Gender Revolution is produced by Katie Couric Media with National Geographic Studios, premieres on National Geographic television on Monday, February 6 at 9pm Eastern, and will air around the world in 171 countries and 45 languages. In partnership with Picture Motion, National Geographic will also be hosting free screenings of Gender Revolution at high schools, colleges, and nonprofits around the country.

Watch the trailer now:  


Fox Filmmakers Lab Class

Fox and the American Film Institute have selected 25 of the most dynamic new voices in Hollywood to participate in the Fox Filmmakers Lab, a mentoring program designed to increase the number of female directors working in the industry. The group consists of alumnae of the AFI Conservatory and the AFI Directing Workshop for Women, and the Lab will allow each of them to develop a short film concept based on Fox’s franchise titles, such as Alien, Planet of the Apes, Predator and more, providing the necessary experience to work on more major studio films as they progress in their careers.

“The dearth of female directors is not a matter of passion or talent,” said 20th Century Fox Film Chairman and CEO Stacey Snider when the partnership was announced in September. "Instead, it's often a question of access and resources. We're excited to offer these to talented women filmmakers who then can build upon this practical work experience."

The directors will spend the spring working closely with 20th Century Fox to develop their material and eventually pitch franchise or reboot ideas to Fox executives. The studio will then choose one or more of the filmmakers to make their concepts into short films. The program allows participants to gain critical experience in the action and science fiction genres, in which female voices are often underrepresented, clearing the way for future work on large-scale studio productions.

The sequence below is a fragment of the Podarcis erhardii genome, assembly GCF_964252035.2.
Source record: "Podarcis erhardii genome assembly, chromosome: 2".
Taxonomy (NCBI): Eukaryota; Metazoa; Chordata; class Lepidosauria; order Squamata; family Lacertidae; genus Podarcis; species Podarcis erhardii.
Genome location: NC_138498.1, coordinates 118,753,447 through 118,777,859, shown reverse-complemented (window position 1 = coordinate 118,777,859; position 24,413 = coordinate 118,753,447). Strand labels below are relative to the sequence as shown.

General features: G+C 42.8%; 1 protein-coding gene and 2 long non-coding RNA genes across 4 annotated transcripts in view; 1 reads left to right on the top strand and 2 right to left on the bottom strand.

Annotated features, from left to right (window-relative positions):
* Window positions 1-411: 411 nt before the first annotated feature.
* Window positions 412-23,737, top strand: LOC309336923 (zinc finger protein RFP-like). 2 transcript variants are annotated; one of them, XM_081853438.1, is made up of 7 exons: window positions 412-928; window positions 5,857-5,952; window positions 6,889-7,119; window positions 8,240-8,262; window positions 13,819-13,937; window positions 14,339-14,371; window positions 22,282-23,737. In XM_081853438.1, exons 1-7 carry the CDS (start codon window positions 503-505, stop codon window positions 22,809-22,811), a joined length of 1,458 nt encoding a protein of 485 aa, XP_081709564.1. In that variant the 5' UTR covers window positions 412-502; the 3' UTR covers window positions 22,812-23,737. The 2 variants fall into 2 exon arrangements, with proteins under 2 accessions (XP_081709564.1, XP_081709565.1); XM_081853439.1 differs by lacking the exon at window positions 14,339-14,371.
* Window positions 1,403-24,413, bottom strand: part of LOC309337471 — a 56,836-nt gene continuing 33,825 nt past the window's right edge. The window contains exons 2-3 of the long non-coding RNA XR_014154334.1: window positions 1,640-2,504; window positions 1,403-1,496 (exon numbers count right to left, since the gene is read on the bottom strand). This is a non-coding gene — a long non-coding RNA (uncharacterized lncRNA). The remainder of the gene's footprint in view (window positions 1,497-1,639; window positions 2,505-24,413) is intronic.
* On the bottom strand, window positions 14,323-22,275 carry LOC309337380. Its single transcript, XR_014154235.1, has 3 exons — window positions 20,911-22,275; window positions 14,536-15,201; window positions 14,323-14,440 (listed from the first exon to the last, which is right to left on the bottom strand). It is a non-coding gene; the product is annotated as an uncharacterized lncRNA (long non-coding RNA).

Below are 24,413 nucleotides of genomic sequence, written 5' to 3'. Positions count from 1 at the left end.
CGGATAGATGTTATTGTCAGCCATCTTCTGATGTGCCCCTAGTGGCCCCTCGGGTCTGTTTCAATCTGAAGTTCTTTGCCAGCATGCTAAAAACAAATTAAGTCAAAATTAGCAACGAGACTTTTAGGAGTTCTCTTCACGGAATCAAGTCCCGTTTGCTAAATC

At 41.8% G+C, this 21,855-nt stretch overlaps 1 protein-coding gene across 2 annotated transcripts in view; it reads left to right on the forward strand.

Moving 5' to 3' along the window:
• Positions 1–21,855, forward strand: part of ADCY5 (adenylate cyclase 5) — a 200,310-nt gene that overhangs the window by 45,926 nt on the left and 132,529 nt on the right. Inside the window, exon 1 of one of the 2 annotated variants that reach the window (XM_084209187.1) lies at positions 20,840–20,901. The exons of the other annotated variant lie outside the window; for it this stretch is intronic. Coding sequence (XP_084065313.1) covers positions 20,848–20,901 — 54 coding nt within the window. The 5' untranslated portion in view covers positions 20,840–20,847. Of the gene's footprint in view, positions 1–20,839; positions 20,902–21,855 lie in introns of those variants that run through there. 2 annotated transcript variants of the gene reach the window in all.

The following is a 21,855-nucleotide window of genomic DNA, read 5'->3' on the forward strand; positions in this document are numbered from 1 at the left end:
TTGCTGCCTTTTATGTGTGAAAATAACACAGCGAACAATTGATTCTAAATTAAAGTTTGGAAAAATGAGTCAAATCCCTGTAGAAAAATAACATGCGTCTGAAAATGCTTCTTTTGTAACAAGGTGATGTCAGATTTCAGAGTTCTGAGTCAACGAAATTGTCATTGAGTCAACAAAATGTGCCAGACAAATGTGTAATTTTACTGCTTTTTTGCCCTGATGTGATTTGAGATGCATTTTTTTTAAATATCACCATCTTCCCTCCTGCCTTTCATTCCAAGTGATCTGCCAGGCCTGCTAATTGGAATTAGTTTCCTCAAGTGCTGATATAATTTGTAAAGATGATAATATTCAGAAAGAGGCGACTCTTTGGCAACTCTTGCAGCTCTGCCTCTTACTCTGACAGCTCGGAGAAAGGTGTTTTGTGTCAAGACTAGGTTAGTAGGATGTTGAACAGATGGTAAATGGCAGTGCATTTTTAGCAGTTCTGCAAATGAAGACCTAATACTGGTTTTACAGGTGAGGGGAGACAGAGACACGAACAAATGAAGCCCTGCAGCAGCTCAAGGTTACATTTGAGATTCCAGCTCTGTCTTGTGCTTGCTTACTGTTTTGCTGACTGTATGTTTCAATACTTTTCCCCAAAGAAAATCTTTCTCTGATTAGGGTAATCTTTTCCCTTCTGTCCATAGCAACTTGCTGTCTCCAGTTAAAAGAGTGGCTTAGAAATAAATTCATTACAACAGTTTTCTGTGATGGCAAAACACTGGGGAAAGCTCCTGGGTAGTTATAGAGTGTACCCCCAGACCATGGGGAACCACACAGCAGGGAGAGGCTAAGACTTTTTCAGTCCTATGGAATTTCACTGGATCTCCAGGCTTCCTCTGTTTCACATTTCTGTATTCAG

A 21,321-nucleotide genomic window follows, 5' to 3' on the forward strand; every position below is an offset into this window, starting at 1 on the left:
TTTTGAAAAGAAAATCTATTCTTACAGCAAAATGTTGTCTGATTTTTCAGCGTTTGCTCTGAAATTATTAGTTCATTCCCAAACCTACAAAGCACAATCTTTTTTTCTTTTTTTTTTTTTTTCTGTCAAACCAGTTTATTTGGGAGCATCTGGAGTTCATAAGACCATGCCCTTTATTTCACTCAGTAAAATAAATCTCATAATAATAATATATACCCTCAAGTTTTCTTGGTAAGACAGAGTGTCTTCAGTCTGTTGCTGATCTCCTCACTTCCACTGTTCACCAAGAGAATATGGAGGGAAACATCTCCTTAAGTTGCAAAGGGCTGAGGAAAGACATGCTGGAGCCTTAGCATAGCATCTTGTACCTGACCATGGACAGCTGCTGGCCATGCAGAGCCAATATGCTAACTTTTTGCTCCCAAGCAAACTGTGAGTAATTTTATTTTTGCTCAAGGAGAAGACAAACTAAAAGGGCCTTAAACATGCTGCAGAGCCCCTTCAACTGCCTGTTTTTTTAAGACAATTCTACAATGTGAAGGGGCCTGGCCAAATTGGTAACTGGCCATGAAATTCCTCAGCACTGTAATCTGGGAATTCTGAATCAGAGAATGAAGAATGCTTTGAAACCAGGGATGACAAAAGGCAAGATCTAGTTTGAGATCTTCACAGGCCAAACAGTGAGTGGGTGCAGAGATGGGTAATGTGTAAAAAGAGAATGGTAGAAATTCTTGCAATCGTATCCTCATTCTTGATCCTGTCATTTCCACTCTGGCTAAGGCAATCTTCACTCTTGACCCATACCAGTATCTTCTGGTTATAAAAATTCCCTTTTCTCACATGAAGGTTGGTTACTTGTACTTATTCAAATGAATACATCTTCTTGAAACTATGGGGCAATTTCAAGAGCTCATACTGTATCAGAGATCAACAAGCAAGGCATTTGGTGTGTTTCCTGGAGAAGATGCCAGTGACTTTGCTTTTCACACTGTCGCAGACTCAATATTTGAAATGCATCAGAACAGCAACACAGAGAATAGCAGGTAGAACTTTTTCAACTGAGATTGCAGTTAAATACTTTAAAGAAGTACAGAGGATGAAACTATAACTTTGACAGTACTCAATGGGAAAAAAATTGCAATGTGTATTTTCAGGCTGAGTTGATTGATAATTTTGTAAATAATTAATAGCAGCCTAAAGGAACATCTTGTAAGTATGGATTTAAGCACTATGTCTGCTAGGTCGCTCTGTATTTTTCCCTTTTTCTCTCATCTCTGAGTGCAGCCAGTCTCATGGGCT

The filmmakers will be able to add the projects to their portfolios and pitch Fox feature films unrelated to the shorts in the future.

“AFI believes that the future of this American art form is a true symphony of voices,” said Bob Gazzale, AFI President and CEO. “This landmark collaboration with Fox [will] impact the art and entertainment landscape in a profound way.”

The partnership with AFI continues a long tradition across 21st Century Fox entertainment businesses to support and develop the next generation of storytellers, particularly those from communities traditionally underrepresented in the film and television industry. The company has launched several programs to bring new voices to light in Hollywood, including the Global Directors Initiative and the FOX Writers Intensive, and is a key partner of Ghetto Film School, a nonprofit that teaches filmmaking to diverse young students in historically underserved communities in New York and Los Angeles.